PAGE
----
When Aelfwine reached seventeen years of age, he was ritually disinherited by his parents, who expected him to continue with the merchant fleet in order to make a living.  But Larsmith had been more than tutor to Aelfwine, she had been his advocate and managed to procure a grant from the prestigious Stærwritere Academy in Folkhame to continue his studies there.  Aelfwine’s decision to enter the academy rather than continue in the merchant fleet was not taken well by his parents. As part concession to his parents and part need for funds for books, he continued to work the summers aboard ship, honing his skills at gathering lore while picking up new languages.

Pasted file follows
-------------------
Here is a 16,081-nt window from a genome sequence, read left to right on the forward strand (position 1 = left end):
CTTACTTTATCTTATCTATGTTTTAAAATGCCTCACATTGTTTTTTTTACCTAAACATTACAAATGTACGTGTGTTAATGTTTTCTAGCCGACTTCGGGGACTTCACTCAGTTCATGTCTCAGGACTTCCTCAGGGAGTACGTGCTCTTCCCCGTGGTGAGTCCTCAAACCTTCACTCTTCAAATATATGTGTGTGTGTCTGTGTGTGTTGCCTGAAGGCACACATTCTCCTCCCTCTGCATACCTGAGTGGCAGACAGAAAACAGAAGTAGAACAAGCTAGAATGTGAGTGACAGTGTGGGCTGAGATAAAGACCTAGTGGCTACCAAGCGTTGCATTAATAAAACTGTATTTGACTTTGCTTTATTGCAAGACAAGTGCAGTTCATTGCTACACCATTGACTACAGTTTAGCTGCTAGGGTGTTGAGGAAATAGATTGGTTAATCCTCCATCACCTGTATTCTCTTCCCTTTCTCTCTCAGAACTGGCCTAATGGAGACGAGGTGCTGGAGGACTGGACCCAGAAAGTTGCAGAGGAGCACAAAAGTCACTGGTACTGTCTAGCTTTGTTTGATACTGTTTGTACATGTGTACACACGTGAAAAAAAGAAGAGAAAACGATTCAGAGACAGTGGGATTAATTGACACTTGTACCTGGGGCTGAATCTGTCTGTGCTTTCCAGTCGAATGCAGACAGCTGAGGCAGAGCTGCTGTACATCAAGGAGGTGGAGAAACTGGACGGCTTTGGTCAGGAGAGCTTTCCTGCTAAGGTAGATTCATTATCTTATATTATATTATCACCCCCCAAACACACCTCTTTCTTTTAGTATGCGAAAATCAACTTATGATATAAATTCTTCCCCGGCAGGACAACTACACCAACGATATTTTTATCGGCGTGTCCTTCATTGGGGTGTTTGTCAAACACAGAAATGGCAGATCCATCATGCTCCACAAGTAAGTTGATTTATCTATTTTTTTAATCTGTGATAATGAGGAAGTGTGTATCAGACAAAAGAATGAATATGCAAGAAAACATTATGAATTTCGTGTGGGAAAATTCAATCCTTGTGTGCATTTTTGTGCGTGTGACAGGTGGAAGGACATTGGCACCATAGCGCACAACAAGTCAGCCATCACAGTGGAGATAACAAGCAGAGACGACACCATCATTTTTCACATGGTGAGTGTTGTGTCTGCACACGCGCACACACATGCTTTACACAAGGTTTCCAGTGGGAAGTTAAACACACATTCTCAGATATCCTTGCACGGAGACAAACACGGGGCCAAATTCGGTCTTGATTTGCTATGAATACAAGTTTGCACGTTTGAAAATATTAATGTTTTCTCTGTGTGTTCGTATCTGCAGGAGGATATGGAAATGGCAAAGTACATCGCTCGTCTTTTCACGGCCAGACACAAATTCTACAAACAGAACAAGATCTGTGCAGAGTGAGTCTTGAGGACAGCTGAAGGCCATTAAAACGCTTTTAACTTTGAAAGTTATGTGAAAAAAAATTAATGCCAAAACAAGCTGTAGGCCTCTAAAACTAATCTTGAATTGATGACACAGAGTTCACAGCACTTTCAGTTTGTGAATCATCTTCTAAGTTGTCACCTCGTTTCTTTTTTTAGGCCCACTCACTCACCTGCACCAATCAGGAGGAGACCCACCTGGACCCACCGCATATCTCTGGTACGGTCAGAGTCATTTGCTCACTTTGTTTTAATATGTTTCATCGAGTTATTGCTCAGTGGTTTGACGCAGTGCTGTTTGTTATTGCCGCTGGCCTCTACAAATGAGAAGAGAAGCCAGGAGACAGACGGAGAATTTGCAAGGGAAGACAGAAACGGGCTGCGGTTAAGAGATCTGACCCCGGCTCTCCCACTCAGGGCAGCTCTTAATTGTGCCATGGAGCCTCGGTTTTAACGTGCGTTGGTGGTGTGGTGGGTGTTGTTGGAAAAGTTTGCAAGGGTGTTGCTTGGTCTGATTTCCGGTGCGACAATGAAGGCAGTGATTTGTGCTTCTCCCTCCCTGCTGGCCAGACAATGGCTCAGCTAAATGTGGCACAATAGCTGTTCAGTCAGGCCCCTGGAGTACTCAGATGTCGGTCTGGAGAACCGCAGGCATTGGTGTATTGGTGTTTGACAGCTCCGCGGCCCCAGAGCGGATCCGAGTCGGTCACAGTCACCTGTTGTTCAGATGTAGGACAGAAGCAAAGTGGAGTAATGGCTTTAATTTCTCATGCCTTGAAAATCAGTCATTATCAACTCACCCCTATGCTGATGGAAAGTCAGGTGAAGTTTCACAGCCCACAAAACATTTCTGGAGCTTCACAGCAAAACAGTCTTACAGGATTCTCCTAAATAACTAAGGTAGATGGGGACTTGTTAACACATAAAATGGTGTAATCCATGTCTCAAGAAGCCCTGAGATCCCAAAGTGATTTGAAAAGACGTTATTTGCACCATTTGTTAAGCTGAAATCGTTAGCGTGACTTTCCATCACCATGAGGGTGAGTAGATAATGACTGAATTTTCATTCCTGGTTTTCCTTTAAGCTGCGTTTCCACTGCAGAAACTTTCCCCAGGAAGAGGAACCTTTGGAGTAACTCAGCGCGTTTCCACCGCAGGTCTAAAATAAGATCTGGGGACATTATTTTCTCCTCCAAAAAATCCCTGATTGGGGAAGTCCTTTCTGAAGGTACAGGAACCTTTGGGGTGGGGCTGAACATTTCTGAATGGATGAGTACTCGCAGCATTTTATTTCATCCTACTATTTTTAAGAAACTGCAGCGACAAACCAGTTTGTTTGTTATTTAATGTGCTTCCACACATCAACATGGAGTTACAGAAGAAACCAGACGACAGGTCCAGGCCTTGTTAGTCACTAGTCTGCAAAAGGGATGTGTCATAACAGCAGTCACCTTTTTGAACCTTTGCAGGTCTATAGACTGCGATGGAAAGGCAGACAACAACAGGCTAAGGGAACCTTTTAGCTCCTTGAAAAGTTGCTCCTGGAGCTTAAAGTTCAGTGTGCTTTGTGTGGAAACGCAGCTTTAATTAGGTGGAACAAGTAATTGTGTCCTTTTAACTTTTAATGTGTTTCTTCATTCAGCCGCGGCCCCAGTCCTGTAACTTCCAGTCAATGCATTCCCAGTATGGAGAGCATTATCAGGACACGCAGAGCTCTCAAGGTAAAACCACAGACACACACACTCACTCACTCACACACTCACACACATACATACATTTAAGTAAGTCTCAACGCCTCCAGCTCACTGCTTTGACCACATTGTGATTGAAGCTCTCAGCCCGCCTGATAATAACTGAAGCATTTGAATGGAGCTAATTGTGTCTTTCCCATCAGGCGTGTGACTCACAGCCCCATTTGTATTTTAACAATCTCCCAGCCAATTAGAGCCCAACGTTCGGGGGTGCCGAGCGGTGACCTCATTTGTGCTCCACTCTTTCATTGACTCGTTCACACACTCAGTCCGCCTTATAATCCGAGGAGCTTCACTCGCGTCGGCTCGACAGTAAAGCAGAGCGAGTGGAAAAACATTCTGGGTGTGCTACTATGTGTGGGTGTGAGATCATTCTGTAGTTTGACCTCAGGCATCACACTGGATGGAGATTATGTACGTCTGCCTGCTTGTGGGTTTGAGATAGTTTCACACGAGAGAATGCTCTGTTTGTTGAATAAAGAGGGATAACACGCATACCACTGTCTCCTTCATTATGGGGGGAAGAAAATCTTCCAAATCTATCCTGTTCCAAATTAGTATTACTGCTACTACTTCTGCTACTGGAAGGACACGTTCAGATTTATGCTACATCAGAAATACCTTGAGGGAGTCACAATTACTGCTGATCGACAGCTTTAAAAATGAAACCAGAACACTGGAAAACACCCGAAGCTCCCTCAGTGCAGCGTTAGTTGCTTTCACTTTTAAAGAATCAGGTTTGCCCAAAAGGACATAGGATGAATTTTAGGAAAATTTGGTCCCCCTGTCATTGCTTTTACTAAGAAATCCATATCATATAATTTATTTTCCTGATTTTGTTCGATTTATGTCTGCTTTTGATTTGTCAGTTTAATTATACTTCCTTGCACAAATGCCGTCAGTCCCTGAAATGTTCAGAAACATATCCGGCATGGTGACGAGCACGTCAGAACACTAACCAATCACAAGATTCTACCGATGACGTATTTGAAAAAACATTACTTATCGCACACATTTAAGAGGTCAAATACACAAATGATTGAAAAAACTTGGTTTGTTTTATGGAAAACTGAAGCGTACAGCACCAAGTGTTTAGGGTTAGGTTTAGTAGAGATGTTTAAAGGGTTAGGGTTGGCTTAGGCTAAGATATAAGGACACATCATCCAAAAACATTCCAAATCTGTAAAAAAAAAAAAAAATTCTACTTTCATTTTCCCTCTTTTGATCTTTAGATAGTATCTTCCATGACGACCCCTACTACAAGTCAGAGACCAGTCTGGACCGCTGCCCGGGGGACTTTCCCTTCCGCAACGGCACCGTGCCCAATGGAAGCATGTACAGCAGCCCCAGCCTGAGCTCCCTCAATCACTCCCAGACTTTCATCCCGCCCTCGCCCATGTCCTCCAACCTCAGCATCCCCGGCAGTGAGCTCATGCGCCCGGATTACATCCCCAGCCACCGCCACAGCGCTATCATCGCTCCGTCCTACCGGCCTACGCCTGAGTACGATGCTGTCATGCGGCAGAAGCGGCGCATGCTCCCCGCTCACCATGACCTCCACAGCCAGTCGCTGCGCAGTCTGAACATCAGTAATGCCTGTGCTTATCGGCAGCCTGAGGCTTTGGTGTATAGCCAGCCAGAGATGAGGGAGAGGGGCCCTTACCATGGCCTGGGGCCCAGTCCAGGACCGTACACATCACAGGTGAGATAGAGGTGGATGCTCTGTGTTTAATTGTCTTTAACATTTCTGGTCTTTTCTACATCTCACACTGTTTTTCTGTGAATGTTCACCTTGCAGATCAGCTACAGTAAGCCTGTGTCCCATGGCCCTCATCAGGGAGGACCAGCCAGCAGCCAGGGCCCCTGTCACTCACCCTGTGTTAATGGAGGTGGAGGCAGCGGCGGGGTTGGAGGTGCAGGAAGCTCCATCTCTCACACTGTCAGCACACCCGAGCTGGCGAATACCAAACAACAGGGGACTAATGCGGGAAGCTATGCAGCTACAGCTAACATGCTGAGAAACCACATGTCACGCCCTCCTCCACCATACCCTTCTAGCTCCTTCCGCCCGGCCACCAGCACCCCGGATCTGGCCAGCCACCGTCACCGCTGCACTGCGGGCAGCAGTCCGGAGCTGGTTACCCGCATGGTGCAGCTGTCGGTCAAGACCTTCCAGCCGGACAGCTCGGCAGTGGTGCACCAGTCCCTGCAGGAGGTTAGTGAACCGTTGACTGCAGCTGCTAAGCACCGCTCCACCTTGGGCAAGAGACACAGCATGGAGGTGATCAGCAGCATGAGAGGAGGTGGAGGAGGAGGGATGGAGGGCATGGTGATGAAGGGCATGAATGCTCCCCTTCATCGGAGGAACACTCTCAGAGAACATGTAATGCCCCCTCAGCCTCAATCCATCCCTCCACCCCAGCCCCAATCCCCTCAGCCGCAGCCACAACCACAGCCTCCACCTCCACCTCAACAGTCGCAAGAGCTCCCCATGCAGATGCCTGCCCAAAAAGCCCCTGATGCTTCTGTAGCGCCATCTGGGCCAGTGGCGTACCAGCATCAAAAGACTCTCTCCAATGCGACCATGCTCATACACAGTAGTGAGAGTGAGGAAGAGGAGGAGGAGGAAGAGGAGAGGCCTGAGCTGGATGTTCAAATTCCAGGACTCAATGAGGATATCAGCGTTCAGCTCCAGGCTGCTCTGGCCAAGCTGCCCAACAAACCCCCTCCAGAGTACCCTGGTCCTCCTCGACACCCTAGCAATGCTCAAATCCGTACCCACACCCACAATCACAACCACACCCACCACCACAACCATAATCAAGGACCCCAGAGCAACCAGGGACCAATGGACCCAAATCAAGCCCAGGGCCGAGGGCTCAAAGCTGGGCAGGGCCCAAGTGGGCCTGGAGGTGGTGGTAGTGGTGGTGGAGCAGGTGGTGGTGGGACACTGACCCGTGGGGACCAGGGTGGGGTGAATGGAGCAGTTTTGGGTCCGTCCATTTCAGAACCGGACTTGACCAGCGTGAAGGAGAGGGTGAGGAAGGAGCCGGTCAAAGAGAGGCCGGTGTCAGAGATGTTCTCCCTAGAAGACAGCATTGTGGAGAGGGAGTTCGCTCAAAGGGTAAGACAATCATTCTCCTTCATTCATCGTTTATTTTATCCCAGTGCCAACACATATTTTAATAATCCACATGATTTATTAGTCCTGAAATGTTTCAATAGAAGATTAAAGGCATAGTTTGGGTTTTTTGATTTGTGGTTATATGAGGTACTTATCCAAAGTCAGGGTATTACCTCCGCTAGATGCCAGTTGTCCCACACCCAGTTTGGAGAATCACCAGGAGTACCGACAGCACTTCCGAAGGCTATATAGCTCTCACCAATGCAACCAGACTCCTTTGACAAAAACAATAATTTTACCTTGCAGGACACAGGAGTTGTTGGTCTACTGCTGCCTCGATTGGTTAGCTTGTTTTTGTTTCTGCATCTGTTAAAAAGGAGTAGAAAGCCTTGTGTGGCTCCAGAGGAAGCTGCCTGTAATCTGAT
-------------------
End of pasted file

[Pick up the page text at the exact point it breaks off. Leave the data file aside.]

After six years of study, Aelfwine was granted the status of Theodwita or “historian” by Stærwritere Academy and was selected by the Gaderung of Fiscerehæfen to serve as official historian for the city.  Aelfwine was somewhat unorthodox in his style in that he spent far less time over dusty old tomes than his colleagues and far more time gathering lore from ordinary workers.  He continued to make sea voyages a regular part of his work, traveling up and down the coast and even along the Chain Islands gathering lore as he traveled.  He would often remark, “One fishwife will spin a tale of fancy that is mocked by even a few words of scroll, but twenty fishwives from twenty different realms offer a shared insight that shames the most learned scribe.” He was of the belief that all the peoples of the world had preserved fragments of the Elder Lore and that only by listening to the stories passed down among the peoples of the Lands Under the Sun could one hope to reconstruct the shared history of humanity.